With only 3 days (nay…less than 72 hours!) to go before the ghosts, goblins, witches and warlocks of Halloween descend upon us, hundreds of licensed Florida adjusters come to grips with Florida’s new reality…the mandatory 5 Hour Law & Ethics Update course. The number of Florida-licensed adjusters whose license/CE requirements are due on the last day of October, 2014 number well into the thousands. Those who need to, but haven’t taken, this new course by midnight, October 31st, will face some very serious consequences.
For two years, the Department of Financial Services and providers all over the state have given explanation and warning of what was to come since the most significant change in Florida adjuster licensing and CE laws since 1989, when the CE requirements for Florida adjusters first began. Few listened, and when they did, they didn’t listen well…preferring to procrastinate and expecting the vendor population to continue providing their CE “for free”. Claims employers, most of whom choose to ignore CE requirements as “the adjuster’s problem and responsibility”, are now also finding that they cannot depend on the vendor population to supply their claim staff with the new requirement…a course that is filled with specific content and time requirements that defy traditional “in-house” delivery methods. Now, a mere 3 days away from the witching hour of Florida Adjuster CE, adjusters are scrambling and crying, “Where can I get the course? I can’t find anyone offering it. You mean it all has to be taken at once? Why haven’t I heard of this before? How much does it cost? I can’t take off work!” …and on and on and on and on they go… Continue Reading
For the first time since 1989, Florida has changed the continuing education requirements for licensed adjusters by dropping the mandatory category requirements of Law, Ethics, and Optional categories and how many of each that adjusters must take.
Effective today, October 1st, ALL Florida-licensed (resident-adjusters in most cases) adjusters whose CE compliance periods end this month, and from here on out, MUST complete a specific 5-Hour Law & Ethics Update course in each two-year license CE compliance period. The content of this 5-Hour Update course is highly regulated and most of the content has been specifically described by Florida’s Department of Financial Services/Education Section.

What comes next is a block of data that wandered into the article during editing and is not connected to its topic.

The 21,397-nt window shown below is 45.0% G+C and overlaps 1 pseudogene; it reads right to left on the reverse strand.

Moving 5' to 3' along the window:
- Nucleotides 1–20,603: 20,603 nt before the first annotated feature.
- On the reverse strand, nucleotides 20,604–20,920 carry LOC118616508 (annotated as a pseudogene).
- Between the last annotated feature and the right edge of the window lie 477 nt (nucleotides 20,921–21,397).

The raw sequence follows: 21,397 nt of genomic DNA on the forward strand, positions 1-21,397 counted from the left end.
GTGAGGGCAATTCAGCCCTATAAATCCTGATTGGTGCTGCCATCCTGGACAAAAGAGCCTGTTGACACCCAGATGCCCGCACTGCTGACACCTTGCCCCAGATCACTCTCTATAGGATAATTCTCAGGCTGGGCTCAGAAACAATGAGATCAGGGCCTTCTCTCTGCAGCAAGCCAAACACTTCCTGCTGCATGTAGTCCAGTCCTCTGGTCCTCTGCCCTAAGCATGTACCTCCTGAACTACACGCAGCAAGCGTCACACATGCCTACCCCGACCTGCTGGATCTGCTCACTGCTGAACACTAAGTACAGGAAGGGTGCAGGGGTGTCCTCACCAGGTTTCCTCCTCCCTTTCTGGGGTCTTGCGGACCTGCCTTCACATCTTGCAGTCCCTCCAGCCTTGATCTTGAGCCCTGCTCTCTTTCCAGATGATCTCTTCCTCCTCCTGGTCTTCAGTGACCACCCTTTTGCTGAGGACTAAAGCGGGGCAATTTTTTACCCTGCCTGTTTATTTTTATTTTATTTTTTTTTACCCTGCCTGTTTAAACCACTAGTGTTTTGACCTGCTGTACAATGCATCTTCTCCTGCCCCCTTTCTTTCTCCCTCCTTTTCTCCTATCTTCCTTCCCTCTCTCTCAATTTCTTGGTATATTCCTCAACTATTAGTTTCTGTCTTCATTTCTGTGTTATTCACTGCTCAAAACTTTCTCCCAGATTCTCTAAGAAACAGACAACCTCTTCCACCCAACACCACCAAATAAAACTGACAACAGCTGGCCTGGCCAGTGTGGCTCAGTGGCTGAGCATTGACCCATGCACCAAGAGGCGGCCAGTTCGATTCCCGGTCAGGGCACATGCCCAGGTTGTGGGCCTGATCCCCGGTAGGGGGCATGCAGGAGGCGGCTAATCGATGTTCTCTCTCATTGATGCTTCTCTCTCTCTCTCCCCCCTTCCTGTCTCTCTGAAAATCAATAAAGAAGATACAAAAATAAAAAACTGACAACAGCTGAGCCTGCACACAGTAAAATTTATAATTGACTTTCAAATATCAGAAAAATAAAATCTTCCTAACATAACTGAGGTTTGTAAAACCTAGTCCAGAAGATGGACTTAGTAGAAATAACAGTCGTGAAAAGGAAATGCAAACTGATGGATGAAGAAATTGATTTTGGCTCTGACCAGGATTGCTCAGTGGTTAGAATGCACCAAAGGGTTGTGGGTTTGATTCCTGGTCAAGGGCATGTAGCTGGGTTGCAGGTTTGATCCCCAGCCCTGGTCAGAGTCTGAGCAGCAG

The problem is…despite nearly two years of communication from the Division of Agent & Agency Services to Florida insurance licensees, the message has not effectively reached its intended audience, and now adjusters are panicking and rushing to ensure compliance and save their licenses. Estimates are that from now on, with each passing month, approximately 2,500 Florida licensed adjusters will come face to face with this mandatory requirement…and find limited ability or availability to meet the requirement…and with penalties of $250 per licensee for failure to do so, that’s a scary thought. But there is a solution… Continue Reading
I love to teach the doctrines of workers’ compensation disability, especially those involving “traveling employees”, “deviation from employment”, and “the intoxication defense”. The factual situations that can arise are a pure joy to present and they never fail to get total class participation. It’s even more fun to watch reality as it proves that truth is indeed stranger than fiction…
Take, for example, the very recent case of Ronald Knight vs. the State of Washington, Department of Labor and Industries, where, on Monday, April 7th, the Court of Appeals for the State of Washington denied workers’ compensation benefits to a catastrophe adjuster who suffered a head injury on a South Texas beach while working Hurricane Ike. Here are the salient facts:
Rudolph Knight was a 23-year veteran catastrophe adjuster for State Farm, based in Seattle, Washington. In the fall of 2008 he was assigned work on assignment in Galveston, Texas after the area was hit by Hurricane Ike. On one of his days off, he drove to Galveston Island to, in his words, “survey the damage”, when he observed several men riding dune buggies on the beach and in the surf. He stopped to watch. That was the last thing he remembered until he awoke 24 hours later in a Texas hospital… Continue Reading